Police accused of post-vote sexual violence
NAIROBI, Kenya (AP):
Kenyan police are accused of committing the majority of sexual violence reported during last year's opposition protests over election results, the government-funded Kenya National Commission on Human Rights said on Wednesday.
Its new report focuses on alleged gang rapes and other abuses during the uproar between the announcement of presidential election results on August 11 and the Supreme Court-ordered fresh vote on October 26. President Uhuru Kenyatta won that vote, boycotted by the opposition, after the court nullified the first one, citing "irregularities and illegalities".
Victims of sexual violence said the perpetrators included ordinary citizens, criminals and members of security forces, who allegedly accounted for 54 per cent of the 201 cases recorded, the report says.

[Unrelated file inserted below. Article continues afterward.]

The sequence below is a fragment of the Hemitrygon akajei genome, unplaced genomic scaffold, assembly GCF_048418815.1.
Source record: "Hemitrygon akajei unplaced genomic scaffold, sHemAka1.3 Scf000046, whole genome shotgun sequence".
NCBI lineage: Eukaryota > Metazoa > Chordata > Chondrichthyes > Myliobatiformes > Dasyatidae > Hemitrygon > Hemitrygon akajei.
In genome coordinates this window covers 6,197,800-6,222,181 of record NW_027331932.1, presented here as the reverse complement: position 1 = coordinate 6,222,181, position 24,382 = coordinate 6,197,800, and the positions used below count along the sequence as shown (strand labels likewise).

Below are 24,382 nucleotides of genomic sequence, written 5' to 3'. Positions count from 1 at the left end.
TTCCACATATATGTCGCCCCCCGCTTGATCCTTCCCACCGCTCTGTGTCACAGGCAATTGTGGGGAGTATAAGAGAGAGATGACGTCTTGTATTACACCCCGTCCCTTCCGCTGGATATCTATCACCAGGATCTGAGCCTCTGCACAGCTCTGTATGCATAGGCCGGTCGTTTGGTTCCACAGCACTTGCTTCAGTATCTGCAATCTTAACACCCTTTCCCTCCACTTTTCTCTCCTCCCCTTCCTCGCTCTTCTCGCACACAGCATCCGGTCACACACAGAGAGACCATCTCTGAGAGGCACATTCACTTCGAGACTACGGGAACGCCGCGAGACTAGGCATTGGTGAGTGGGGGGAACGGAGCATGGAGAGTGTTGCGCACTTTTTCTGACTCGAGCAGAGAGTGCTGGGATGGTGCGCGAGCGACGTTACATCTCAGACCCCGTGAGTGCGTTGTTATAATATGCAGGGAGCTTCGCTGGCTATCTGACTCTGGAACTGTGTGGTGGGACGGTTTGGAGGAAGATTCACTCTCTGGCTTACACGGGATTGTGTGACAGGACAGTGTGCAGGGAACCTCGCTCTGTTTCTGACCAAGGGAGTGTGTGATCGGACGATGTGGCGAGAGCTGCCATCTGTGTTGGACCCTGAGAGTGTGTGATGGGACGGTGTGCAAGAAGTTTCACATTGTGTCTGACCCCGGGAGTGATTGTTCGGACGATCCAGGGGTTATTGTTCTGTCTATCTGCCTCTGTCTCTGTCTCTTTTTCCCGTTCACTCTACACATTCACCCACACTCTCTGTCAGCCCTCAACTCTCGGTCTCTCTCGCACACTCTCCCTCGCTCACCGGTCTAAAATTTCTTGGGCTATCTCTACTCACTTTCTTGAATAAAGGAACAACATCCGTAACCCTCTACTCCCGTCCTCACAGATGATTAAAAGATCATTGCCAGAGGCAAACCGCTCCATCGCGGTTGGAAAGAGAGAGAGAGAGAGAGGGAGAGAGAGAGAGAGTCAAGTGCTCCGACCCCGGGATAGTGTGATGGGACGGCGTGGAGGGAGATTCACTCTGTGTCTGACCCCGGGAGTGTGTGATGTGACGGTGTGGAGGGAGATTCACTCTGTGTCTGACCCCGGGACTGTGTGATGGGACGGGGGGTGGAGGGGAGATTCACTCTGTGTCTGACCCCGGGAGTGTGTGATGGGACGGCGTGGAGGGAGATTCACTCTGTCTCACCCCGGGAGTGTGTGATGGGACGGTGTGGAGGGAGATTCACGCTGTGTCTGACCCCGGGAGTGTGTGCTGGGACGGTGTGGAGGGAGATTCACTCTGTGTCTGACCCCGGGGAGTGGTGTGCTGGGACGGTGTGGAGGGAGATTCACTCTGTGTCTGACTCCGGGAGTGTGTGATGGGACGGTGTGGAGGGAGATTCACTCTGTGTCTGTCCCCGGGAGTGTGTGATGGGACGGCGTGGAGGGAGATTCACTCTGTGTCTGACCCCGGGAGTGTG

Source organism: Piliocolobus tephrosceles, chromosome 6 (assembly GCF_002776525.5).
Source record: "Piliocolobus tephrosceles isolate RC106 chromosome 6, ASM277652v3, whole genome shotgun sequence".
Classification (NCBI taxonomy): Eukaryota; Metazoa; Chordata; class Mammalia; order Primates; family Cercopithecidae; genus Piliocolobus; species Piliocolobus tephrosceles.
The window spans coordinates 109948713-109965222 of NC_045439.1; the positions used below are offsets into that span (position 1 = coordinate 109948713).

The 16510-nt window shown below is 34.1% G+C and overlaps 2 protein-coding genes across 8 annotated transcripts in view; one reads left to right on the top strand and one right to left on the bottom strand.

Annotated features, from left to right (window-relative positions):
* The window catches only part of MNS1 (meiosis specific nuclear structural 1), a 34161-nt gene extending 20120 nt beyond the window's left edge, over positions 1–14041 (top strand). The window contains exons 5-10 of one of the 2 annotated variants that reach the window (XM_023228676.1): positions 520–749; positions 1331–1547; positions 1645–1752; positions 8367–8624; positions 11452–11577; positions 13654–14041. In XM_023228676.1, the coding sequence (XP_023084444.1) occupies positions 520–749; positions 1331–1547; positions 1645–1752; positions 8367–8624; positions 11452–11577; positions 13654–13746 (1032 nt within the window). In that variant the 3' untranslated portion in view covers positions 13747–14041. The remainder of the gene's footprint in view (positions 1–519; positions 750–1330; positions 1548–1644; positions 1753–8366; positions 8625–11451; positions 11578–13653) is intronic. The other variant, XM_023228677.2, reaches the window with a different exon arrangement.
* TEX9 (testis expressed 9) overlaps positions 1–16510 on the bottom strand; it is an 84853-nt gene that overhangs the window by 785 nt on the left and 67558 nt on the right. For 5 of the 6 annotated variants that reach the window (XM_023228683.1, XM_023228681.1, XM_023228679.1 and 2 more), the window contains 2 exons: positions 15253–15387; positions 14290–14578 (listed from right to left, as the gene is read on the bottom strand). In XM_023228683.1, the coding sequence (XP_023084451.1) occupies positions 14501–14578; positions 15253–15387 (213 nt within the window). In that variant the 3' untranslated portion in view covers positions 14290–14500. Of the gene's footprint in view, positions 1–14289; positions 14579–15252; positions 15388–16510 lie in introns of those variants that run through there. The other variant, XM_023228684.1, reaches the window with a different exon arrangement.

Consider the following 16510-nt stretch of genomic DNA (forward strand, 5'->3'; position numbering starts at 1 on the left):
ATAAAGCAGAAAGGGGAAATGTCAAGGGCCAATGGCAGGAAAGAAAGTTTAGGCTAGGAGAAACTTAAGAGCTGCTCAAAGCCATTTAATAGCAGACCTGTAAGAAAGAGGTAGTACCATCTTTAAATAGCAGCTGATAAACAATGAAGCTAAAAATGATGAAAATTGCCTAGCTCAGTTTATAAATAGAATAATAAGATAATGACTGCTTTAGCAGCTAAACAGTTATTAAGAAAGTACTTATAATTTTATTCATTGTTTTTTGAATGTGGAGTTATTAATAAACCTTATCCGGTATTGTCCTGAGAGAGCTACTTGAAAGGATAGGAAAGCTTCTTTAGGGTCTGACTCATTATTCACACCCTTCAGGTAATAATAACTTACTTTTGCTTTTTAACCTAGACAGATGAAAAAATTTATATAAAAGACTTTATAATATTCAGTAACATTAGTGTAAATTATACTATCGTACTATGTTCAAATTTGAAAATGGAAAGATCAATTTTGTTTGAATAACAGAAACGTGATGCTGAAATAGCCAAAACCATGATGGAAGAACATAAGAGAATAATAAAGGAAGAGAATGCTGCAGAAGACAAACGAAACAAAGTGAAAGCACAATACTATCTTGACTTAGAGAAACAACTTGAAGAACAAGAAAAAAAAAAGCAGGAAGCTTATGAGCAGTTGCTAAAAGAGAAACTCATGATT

"From the KNCHR's findings, it can be deduced that sexual violence is being used as a weapon for electoral-related conflict," the report says.
Kenya's national police said it rejects "in totality" the report's "sensational, preposterous" assertions and urged anyone sexually assaulted by an officer to report to its civilian oversight body for investigation.
The report said sexual violence was used as "punishment" in certain areas, notably in Nyanza and Nairobi, with both opposition and ruling-party neighbourhoods targeted. Most victims were women from low-income neighbourhoods, with the youngest victim seven and the oldest 68.
Sexual violence took the form of rapes and gang rapes and in certain cases parents were sexually assaulted in front of their children, the report says.